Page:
Today we welcome, Theresa Le Flem to the blog to tell us why she decided to venture into self-publishing.
My first two novels were published by Robert Hale Ltd, which was thrilling. My third, The Gypsy’s Son, marks my first venture into self-publishing. I was beginning to feel quite down actually. When my new novel was declined, after submitting to agents and other publishers, (and experiencing once again that endless waiting) the rejections hit me hard. I felt I was back to square one.
However, self-publishing for me has been a revelation. To be in control of everything to do with how my ‘baby’ enters the world is a wonderful experience! Following the invaluable advice of other RNA members, (Thank you Romna!) I decided to go through CreateSpace. Confident I could probably come up with a cover design myself, and with a lot of perseverance, i.e. watching You Tube videos and reading books on ‘How to Self-Publish…’ I’ve finally got there. I can certainly recommend the journey. It’s so rewarding and worth the time spent in front of the computer. Publishing is all about choice these days – and who knows better how to present a novel than the author?
Tell us something about yourself?
I grew up in an artistic, creative household in London which was busy with visitors. My family moved house several times but the move that made a lasting impression on me was to Cornwall. This was the setting for two of my novels, the most recent, The Gypsy’s Son, is published this month. I live in the Midlands, England, with my husband Graham (chief proof-reader & ‘computer error’ rescue person!) and our greyhound. I write Romantic Fiction with an edge.
It may be a fact that an unsettled, poverty strewn life can produce a spark that starts the fire of creativity. This is true in my case, I believe. Having come through difficult times, now I’m happy and settled I can look back and draw from those difficult experiences in the past. In my writing I like to explore the challenges people face in everyday life. This is why my first hero was a coal-miner - no dewy eyes or blushing brides for me I’m afraid! My novels are emotional, romantic, moving, but realistic. Having had a string of jobs, I’m now fortunate to be able to write full-time – a dream I have had since I was a child.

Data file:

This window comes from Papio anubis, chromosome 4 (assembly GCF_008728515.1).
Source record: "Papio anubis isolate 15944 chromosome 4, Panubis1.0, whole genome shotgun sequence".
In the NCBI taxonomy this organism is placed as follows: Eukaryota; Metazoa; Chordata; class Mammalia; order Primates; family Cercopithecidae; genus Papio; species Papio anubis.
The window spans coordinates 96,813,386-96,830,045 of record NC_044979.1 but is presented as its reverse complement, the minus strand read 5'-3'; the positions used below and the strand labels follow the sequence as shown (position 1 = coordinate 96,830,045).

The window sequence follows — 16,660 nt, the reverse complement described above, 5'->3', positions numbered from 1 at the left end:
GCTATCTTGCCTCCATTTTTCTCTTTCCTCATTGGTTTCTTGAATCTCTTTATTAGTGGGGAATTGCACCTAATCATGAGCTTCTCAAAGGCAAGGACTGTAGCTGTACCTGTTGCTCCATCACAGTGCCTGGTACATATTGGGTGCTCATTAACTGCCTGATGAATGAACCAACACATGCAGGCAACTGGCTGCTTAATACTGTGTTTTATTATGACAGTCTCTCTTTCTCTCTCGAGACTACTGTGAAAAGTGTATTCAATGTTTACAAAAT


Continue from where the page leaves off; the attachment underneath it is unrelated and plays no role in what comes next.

What gave you the idea to write a novel about gypsies?
It was a postcard! At the time I was deep into writing The Forgiving Sand but felt isolated too. I joined my Adult Education Centre to meet other writers. The tutor spread a heap of postcards, mainly from the Portrait Gallery, on the table and said, “Choose one – and create a story!” The face that appealed to me looked like a gypsy’s face. I didn’t complete the course, I was too busy writing!
Do you have any family connections with the Romany community?
No, I can’t explain why I feel such an affinity with them except that I often empathise with those who are oppressed. The gypsies in my novel are those of ‘the old days’. It begins in 1953 when they still travelled about in horse-drawn caravans, living close to nature and enjoying the freedom of the open road. It must have been a tough life. Though uneducated academically, they practised crafts we would be envious of today. They were not, I believe, like the modern travellers portrayed in the media these days who get a very bad press, often unfairly. But I can identify with their restlessness, their need to move on. I’ve moved house many times; twenty-five times at the last count! It’s time I settled down